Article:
Alvin Ong on designing covers using the language of collage — Singapore Lit Prize feature August 02, 2018 12:30
This July 2018, in light of the biennial Singapore Literature Prize (SLP), we’ll be featuring our writers who’ve had their works shortlisted for the SLP 2018! Ethos is proud to have five titles on the shortlist this year—Phedra, 17A Keong Saik Road, Bitter Punch, The Magic Circle and Giving Ground—and beyond the SLP, we’re most interested to find out what went into the creative process behind these books.
A good cover catches the eye, compels you to pick up a book in a busy bookstore, and often gives a unique take on the story. Throughout this series of 'Judging a Book By Its Cover', we discover books through their cover designs.
Featuring our final SLP shortlisted book this year, we have Alvin Ong, the cover designer of Giving Ground. Read on to find out about how he overcomes design roadblocks and what inspired his cover design!
"I felt that this collection was aesthetically bounded by a sense of being situated at the crossroads, so I responded using the language of collage, an act which brings together disparate and hitherto unrelated material." —Alvin Ong
What is design to you?
It is a reminder of an earlier time in my life, when I was in architecture school. I’m a painter and I don’t consider myself a designer now.
Describe your creative design process.
I found that when I begin my paintings with a particular idea or plan, the results often end up looking like an illustration. So my works don’t begin with a blueprint. I allow my figures to be borne out of themselves. Parasitic at times, and in others, informed by design and accident, wrestling between a mark and an image.
What do you do when you hit a design roadblock?
I try to avoid overworking my paintings as I like to keep a light touch. When I’m stuck, I try out different strategies in my doodle app. Failing that, I turn the canvas against the wall and return after days or weeks. I find that time is the best ingredient to allow anything to come to its own fruition.
What art mediums would you be interested in exploring in the future?
I consider myself a painter-painter, so I still find the traditional mediums such as ink, paint and canvas very exciting to work with—these remain immensely fluid and open-ended even as others have declared painting dead. However, I’d like to make my own oil paints from scratch in future.
If you could describe your art style with one food item what would it be and why?
Durian—smelling like rotten flesh but possessing a taste that is out of this world. It’s a heady mix of extremes. And the process of bringing these seemingly incompatible extremities together continues to fuel and excite me.
On book design, what was your main inspiration for the cover design of Giving Ground?
I felt that this collection was aesthetically bounded by a sense of being situated at the crossroads, so I responded using the language of collage, an act which brings together disparate and hitherto unrelated material. I hope my responses have created an atmosphere through which worlds and cultures have collided.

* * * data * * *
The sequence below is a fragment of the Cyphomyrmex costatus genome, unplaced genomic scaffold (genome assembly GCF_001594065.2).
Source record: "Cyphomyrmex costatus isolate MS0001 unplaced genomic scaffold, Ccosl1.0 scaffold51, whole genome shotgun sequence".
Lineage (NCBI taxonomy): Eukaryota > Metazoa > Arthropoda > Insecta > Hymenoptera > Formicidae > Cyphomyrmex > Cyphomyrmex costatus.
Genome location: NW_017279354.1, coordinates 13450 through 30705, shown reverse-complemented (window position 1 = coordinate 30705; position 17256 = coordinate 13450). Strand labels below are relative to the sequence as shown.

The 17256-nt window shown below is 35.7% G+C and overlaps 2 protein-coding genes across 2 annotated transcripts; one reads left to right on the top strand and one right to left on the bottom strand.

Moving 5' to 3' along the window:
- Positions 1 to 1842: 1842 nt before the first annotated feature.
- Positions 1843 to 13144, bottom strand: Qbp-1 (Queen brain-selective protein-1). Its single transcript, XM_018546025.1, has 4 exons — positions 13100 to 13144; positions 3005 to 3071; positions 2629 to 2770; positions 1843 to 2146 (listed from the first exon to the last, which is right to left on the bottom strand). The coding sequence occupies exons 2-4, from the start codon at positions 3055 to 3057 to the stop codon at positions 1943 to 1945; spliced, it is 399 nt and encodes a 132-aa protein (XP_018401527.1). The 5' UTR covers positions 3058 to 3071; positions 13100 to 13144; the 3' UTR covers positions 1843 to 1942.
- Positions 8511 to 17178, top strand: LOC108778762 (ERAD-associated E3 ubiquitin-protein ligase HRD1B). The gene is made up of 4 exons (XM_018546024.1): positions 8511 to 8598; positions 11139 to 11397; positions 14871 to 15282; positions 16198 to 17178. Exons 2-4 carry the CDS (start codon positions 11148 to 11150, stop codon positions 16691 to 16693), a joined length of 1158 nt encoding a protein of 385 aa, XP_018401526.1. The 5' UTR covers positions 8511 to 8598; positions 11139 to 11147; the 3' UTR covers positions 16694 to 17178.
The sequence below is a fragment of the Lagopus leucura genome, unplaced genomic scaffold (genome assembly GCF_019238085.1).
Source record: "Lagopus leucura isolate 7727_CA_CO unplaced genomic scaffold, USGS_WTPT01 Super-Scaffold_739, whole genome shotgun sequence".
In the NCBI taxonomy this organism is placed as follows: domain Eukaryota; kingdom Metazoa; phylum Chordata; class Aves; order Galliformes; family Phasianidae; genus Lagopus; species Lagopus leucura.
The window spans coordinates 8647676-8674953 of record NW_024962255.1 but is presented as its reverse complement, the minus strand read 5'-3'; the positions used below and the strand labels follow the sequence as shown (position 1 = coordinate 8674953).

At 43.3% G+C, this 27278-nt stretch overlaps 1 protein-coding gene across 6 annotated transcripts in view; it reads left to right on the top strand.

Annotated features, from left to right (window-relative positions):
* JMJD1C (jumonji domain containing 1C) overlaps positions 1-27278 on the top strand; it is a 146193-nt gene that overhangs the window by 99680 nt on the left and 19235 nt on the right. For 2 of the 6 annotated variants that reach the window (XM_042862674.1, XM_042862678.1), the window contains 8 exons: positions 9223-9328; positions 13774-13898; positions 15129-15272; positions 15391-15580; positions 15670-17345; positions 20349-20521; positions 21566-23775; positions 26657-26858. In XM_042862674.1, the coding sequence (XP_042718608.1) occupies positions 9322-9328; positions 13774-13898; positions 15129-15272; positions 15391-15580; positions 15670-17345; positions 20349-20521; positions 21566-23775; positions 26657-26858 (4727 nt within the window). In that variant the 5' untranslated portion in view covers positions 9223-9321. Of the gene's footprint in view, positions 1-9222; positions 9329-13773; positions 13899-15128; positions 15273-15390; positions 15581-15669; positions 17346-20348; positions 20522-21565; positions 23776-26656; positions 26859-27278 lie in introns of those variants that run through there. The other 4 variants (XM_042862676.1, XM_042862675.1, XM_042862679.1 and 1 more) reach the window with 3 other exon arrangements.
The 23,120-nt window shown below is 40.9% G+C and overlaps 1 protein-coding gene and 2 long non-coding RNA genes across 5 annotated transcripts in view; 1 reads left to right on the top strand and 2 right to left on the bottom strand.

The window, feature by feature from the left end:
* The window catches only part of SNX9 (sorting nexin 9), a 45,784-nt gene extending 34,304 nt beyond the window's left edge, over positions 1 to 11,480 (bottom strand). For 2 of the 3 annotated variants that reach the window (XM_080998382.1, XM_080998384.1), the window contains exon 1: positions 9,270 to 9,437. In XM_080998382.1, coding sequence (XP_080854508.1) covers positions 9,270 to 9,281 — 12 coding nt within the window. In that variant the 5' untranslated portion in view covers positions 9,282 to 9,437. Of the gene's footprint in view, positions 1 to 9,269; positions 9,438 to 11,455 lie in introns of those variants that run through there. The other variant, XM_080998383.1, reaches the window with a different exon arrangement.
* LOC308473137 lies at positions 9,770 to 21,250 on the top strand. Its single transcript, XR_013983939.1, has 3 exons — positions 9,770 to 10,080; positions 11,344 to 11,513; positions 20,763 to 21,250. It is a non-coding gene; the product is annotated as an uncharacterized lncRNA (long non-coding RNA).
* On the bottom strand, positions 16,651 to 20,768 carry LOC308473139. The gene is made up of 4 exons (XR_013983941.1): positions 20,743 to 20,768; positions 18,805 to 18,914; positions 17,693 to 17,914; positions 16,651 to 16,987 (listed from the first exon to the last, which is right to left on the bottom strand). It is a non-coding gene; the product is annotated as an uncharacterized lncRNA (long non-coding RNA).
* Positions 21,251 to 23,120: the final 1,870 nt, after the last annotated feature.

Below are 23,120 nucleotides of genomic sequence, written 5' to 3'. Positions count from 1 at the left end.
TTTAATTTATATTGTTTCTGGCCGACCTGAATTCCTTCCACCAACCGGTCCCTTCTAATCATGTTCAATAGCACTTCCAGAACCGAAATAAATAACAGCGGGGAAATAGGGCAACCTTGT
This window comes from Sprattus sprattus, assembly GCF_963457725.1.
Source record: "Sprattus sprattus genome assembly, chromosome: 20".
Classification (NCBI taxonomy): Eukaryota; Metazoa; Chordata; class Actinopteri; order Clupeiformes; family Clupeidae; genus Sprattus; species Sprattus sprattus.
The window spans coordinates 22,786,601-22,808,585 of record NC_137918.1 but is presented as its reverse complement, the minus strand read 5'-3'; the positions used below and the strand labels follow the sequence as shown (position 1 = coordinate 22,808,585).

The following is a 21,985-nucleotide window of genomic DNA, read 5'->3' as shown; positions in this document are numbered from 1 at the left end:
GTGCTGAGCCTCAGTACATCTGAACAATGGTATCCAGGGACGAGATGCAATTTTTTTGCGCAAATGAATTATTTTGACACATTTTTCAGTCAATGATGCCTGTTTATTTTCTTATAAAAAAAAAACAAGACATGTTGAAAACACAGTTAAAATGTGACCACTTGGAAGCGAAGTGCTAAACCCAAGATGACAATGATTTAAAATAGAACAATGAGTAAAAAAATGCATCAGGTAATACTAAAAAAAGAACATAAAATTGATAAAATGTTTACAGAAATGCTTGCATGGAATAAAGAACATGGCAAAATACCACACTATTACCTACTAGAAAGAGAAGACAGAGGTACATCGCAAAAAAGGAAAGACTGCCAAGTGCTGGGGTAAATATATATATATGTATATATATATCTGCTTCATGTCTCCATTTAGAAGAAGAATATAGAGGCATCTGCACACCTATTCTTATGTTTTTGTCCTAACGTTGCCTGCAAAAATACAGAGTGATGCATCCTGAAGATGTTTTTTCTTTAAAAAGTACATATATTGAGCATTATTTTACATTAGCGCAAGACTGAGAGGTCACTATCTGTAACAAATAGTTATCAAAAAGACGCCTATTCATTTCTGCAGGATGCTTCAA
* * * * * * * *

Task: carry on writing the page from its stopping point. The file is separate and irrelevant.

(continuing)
I also saw myself in the character of the artist, which only appears once in the book, in "Farquhar". So in my response, the birds from the Farquhar’s collection of natural history drawings are woven in and out of their journeys in text throughout the collection.
If you could use just three words, how would you describe the poems in Giving Ground?
Old meets new.
What do you think is the difference in designing covers for books as compared to other creative projects?
I suppose it depends on the content of the book itself. In this case, I felt many affinities to Theophi’s poems in this collection, through my experiences of my own travels on foot, and also being in Oxford at the same time as him.
With the advent of e-books and digital platforms, some say that book covers are increasingly taking a back seat. How do you think book cover designs can evolve with this trend?
I think current e-book cover designs attempt to replicate the format of their physical counterparts, so I don’t see e-book covers coming into their own in the near future. Personally, I use e-books for their utilitarian function, for these, their e-covers are irrelevant to me. But as an artist and a maker of objects, I still treasure physical books. They exist side-by-side with my digital library.
If you could turn one of your art pieces into a book, which piece would you choose and what would the story be?
It would probably a tale of magical realism, full of surreal twists and turns. But at the moment, I am sufficiently satisfied with the language of painting.
Artist photo credit: Genevieve Chua
Giving Ground is available on our webstore, and in all good bookstores.
P.S. For the first time and in conjunction with the 50th anniversary of Singapore Book Council, the public is invited to attend the SLP awards ceremony. Come meet your favourite authors! Free registration here.